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Keywords: Architecture
Design Track
Heng Chye Kiang
Issue Date: 26-Feb-2010
Citation: CHAN FONG SHENG (2010-02-26T03:15:02Z). IMAGEABILITY OF THE STREETS OF SINGAPORE. ScholarBank@NUS Repository.
Abstract: Streets serves beyond the functional circulation channels of the city when in fact they are the arteries that lead to the heart of the city as expounded by Jane Jacob in her book The Death and Life of Great American Cities1, in which she mentions that the life of cities are indicated by the life of its streets. Thus streets as stage for public activities become the representation of the city. In order to comprehend the extent that representation or image of the City is shaped by its streets, beyond the physical characteristics of the public spaces, the political, social and cultural phenomenon of city life that unfolds directly or indirectly onto public space needs to be scrutinized to provide a more encompassing analysis. While Kevin Lynch in his widely popular publication The Image of the City2 highlights how the physical aspects such as paths, edges, districts, nodes and landmarks contributes to a street’s and subsequently a city’s imageability, he also did mention that there are other intangible factors as crucial that also contributes to this imageability such as “expressiveness, sensuous delight, rhythm, stimulus and choice” with respect to the space. As Victor Savage mentions in Chua Beng Huat and Norman Edwards’ book Public Space: Design use and Management, “As public spaces, streets are important structures and identities in the mental maps of both tourists and residents; street life and culture were important ingredients in the imageability of a city.”3 Thus it is in the interest of this paper to study the development of Singapore streets through history, not only in the aspects of its morphology but also bearing in mind other influences that has, and continues to shape it, such as government policies and agenda, changing market forces as well as evolving public culture. As there are many typologies of streets, this paper will focus mainly on the commercial streets. The streets in the region of Bugis Street and Pekin Street will serve as the two case studies in an attempt to reveal how the planning policies, market forces and public culture have shaped their development. It is the desire of this analysis to provide an insight into the intangible qualities of Singapore streets and its dominant contribution to its imageability, beyond the physical.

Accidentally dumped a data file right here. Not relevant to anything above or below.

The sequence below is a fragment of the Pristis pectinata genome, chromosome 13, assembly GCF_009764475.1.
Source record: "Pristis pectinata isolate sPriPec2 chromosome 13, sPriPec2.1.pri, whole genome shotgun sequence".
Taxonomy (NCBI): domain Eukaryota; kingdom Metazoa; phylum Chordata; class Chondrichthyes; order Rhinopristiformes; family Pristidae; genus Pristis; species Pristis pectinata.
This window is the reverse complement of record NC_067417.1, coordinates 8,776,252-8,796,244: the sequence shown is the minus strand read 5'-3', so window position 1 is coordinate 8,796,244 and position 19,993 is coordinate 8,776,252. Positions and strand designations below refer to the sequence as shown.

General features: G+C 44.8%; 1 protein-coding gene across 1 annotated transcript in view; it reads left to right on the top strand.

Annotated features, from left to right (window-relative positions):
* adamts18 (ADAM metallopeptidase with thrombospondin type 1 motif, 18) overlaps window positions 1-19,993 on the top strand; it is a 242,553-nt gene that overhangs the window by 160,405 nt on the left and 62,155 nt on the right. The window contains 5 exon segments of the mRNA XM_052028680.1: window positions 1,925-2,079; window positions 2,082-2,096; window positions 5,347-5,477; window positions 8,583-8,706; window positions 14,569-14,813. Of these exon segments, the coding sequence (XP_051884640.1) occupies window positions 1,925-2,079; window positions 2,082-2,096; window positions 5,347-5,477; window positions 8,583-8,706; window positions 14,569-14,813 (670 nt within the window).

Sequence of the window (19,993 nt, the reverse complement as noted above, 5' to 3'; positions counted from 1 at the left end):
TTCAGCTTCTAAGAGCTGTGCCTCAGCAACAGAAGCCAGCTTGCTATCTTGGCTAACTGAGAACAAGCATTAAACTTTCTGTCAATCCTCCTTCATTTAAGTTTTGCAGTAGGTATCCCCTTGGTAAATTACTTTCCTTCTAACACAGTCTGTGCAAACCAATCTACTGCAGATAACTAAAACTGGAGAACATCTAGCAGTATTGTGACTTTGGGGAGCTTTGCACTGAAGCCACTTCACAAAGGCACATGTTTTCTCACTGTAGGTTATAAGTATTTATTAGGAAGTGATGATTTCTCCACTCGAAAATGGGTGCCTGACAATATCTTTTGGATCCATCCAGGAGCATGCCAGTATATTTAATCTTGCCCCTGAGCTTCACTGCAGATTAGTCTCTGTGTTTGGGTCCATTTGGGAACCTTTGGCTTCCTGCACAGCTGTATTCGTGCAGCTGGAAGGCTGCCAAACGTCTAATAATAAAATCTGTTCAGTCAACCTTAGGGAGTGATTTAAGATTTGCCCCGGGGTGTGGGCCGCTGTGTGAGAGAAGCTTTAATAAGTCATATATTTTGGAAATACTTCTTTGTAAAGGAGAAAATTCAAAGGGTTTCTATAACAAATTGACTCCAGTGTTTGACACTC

Appears in Collections:Master's Theses (Restricted)

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